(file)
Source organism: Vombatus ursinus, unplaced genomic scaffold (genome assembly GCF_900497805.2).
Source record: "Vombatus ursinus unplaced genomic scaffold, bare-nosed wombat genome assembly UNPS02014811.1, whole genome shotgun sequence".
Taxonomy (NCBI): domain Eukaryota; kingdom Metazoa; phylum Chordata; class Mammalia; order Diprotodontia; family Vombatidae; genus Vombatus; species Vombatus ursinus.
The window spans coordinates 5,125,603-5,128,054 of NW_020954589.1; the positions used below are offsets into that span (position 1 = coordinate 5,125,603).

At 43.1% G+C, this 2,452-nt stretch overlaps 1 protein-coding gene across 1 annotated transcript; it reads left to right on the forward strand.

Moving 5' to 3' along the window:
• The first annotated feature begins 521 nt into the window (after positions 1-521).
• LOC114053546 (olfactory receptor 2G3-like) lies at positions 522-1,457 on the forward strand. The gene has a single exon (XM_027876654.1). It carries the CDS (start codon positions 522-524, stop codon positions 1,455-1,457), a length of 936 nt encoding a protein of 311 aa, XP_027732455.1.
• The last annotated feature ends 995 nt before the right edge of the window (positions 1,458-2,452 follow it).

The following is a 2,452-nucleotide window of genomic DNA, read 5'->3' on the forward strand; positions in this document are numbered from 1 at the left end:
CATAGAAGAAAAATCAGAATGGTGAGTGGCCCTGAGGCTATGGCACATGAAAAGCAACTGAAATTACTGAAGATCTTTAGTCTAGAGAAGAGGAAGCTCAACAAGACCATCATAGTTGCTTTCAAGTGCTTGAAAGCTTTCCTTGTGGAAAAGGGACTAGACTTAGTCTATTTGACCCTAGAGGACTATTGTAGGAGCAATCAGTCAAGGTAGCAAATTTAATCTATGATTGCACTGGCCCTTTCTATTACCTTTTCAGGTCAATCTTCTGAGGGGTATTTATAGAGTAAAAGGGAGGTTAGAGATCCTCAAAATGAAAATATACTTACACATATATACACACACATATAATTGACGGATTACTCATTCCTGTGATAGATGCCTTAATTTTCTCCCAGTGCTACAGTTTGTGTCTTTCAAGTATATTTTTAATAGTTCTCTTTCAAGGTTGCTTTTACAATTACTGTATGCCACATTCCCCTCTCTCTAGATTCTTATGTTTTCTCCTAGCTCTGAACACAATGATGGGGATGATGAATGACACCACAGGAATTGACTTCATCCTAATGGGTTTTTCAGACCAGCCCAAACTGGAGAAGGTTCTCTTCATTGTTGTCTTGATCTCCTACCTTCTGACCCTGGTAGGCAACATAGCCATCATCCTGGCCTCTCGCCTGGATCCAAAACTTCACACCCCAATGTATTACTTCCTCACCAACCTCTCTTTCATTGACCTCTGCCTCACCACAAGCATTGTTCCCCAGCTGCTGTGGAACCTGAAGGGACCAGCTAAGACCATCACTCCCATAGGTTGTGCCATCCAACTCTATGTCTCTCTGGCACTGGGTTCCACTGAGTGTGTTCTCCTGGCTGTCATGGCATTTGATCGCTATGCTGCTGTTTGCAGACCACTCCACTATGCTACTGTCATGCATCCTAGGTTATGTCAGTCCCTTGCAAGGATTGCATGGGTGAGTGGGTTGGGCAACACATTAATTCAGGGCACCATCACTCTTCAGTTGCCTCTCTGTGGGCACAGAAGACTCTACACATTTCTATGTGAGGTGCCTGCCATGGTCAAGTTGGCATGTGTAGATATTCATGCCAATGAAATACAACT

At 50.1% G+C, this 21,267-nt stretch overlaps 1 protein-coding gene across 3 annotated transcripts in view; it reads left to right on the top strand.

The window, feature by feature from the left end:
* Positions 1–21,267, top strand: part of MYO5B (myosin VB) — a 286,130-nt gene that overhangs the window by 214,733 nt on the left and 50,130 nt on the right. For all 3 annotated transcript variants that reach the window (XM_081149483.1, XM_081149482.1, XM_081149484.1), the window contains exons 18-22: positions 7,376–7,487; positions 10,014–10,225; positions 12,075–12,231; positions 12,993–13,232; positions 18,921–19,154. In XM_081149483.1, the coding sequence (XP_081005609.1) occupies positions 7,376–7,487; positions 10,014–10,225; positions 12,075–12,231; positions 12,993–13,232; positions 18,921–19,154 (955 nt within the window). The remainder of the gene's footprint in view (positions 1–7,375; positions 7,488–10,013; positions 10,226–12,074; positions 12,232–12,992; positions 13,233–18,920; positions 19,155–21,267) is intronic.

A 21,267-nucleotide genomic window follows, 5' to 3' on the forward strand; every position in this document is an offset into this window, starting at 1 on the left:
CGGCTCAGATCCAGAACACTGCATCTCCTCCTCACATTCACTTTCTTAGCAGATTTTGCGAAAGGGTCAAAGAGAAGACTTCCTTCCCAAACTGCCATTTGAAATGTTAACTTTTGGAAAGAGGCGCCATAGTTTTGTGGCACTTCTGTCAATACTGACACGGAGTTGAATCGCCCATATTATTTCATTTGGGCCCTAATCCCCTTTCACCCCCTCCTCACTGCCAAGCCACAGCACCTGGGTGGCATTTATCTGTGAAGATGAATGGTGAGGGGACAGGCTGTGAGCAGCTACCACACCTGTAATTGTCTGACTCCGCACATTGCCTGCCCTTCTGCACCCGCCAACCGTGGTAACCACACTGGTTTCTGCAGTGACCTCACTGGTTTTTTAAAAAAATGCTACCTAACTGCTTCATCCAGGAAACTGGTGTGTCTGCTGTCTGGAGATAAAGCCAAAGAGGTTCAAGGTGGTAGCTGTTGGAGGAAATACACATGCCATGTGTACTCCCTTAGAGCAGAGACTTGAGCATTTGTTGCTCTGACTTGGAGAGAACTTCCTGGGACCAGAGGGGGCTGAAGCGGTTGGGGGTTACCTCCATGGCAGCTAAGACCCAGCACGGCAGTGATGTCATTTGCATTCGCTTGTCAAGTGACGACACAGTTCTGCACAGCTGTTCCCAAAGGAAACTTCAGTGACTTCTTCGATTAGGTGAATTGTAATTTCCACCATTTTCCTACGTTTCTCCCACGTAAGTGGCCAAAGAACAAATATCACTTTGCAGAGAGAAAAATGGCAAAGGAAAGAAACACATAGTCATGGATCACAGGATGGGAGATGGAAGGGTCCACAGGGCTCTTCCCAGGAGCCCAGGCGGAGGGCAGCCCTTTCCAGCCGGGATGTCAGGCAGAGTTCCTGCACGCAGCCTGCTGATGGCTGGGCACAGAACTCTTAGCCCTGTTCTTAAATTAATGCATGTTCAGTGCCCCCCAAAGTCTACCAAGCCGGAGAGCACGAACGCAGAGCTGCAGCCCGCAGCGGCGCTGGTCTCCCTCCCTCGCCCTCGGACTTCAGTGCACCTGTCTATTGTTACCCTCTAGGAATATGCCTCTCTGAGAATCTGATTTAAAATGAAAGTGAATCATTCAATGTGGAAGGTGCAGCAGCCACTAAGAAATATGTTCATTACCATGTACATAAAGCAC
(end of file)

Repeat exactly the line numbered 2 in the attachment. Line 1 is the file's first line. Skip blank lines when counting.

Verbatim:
Source record: "Vombatus ursinus unplaced genomic scaffold, bare-nosed wombat genome assembly UNPS02014811.1, whole genome shotgun sequence".